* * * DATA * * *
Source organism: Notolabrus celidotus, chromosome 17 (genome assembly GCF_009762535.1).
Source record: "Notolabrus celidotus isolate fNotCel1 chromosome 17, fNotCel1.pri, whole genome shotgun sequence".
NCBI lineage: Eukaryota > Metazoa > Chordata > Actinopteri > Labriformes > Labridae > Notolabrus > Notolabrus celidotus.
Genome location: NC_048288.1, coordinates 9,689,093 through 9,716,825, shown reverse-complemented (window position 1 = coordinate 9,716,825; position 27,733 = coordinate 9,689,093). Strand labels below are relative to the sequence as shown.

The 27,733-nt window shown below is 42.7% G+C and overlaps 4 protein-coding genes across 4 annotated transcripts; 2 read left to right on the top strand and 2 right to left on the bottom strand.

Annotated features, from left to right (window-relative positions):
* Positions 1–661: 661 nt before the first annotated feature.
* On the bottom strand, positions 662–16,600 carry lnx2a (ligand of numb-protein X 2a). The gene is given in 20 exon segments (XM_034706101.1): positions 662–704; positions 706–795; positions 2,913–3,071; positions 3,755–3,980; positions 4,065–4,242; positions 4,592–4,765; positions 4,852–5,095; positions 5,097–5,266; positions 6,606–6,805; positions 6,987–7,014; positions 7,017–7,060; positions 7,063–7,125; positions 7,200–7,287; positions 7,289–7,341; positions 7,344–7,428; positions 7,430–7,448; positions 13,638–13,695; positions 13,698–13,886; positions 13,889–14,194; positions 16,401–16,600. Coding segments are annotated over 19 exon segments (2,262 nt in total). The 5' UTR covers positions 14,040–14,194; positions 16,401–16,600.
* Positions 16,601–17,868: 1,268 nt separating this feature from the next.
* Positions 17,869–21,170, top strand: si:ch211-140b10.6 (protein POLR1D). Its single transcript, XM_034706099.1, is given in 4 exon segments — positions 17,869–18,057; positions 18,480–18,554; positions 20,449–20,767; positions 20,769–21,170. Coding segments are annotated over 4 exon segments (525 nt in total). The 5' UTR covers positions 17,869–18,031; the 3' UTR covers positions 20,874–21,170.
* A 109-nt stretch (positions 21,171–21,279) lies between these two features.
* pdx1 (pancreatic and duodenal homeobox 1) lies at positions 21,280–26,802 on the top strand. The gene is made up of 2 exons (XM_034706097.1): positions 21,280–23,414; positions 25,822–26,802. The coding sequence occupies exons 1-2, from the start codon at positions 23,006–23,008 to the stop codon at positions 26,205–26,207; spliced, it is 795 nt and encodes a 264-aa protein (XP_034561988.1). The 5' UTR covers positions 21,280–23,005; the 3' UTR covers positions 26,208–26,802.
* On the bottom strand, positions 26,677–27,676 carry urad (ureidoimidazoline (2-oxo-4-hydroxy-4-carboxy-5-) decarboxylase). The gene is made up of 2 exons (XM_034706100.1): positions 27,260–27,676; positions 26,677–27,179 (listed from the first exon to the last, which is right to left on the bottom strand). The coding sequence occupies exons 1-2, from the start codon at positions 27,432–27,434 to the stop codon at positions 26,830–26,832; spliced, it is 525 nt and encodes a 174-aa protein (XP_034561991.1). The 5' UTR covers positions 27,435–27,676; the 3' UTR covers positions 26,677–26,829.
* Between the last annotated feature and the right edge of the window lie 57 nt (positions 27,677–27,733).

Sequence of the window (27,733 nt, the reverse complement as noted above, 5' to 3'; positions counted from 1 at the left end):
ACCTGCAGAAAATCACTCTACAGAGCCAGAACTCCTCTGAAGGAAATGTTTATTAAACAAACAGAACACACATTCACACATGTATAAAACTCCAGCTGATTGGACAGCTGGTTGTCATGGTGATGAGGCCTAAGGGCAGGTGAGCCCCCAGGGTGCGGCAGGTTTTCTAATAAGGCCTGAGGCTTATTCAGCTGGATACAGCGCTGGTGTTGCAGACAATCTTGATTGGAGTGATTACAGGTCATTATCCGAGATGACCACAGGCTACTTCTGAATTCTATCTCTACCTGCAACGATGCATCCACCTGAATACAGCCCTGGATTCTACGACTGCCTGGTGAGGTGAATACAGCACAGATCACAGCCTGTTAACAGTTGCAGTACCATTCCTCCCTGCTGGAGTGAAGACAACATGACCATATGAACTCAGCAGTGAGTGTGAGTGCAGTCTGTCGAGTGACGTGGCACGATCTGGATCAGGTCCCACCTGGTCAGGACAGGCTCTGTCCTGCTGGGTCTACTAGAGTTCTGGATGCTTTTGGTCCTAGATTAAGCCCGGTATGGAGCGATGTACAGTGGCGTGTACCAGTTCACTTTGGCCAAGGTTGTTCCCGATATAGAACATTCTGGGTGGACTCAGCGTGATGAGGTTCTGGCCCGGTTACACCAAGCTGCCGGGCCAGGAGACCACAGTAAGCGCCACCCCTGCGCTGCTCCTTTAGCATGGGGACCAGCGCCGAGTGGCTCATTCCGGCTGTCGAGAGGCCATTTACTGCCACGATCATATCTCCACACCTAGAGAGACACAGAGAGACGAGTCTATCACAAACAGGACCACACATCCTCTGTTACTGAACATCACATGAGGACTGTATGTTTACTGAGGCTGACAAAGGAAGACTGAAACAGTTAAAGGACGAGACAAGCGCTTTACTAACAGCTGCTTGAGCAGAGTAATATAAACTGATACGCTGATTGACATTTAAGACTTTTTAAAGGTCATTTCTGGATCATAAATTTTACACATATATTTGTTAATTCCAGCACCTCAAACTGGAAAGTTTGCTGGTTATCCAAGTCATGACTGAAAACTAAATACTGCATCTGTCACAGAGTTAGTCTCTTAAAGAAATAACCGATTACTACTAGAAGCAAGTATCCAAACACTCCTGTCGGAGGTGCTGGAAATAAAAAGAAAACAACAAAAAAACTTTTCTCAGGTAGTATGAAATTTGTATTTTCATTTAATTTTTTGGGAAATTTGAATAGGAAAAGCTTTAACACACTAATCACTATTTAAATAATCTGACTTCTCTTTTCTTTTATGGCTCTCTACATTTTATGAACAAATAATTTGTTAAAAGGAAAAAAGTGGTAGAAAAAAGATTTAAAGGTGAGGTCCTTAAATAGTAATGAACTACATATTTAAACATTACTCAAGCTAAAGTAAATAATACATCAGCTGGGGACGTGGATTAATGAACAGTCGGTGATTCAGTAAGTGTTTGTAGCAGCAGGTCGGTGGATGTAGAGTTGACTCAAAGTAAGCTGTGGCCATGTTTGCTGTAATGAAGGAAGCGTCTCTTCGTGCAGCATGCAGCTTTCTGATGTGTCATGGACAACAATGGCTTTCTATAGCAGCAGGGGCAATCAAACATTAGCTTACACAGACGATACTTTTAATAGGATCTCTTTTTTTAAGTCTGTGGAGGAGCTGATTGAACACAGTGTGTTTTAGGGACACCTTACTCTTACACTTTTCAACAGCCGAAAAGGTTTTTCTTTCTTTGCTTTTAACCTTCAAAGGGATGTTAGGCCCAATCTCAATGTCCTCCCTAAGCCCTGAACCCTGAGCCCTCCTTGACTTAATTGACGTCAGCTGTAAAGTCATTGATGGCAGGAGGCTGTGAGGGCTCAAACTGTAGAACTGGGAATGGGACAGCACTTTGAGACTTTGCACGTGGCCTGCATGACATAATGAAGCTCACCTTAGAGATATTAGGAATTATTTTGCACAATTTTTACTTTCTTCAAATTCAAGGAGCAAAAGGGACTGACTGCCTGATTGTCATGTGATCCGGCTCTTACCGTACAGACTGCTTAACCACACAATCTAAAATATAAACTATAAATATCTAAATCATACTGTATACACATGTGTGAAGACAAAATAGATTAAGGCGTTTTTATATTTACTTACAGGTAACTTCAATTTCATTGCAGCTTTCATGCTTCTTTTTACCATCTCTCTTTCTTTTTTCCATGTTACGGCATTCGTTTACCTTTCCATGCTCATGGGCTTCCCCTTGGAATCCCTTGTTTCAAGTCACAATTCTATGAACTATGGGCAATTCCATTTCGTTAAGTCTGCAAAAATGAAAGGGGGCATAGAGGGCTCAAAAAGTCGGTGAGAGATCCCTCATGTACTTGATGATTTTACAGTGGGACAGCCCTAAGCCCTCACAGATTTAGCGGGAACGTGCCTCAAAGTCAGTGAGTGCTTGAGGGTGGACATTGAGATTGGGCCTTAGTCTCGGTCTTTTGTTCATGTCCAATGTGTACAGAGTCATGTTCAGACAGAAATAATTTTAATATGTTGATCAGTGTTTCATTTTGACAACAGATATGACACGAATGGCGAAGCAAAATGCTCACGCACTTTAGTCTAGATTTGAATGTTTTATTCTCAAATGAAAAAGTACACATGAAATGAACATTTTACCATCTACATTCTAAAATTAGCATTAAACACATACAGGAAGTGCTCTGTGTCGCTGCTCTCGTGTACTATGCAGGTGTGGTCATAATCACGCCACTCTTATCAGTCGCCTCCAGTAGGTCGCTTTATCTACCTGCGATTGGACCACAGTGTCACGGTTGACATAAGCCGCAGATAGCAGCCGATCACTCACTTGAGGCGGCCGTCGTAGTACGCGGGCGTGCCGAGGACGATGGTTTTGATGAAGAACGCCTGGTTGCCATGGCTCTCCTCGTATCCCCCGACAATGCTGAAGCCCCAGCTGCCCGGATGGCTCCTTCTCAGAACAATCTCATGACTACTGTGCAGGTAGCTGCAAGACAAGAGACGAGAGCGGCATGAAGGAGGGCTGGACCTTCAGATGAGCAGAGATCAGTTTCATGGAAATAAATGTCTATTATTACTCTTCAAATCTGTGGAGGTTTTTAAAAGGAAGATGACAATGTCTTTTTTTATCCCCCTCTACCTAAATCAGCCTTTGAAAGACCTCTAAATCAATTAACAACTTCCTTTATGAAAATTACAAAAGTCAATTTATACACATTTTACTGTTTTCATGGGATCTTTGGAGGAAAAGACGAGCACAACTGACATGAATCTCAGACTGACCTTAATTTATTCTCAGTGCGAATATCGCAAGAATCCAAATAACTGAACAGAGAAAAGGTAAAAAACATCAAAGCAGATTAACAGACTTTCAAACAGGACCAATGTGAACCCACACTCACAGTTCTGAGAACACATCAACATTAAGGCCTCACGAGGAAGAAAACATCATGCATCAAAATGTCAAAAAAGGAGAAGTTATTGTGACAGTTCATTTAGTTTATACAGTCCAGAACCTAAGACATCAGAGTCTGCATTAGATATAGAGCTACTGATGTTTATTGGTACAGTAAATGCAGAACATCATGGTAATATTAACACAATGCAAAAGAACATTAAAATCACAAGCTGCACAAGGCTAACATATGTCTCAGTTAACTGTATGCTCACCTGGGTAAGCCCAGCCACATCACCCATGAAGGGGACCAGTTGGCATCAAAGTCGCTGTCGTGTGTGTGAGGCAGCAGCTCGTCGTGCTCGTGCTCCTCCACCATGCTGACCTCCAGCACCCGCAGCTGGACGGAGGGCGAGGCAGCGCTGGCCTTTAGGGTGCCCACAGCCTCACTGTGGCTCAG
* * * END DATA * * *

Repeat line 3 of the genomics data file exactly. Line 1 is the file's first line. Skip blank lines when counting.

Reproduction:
NCBI lineage: Eukaryota > Metazoa > Chordata > Actinopteri > Labriformes > Labridae > Notolabrus > Notolabrus celidotus.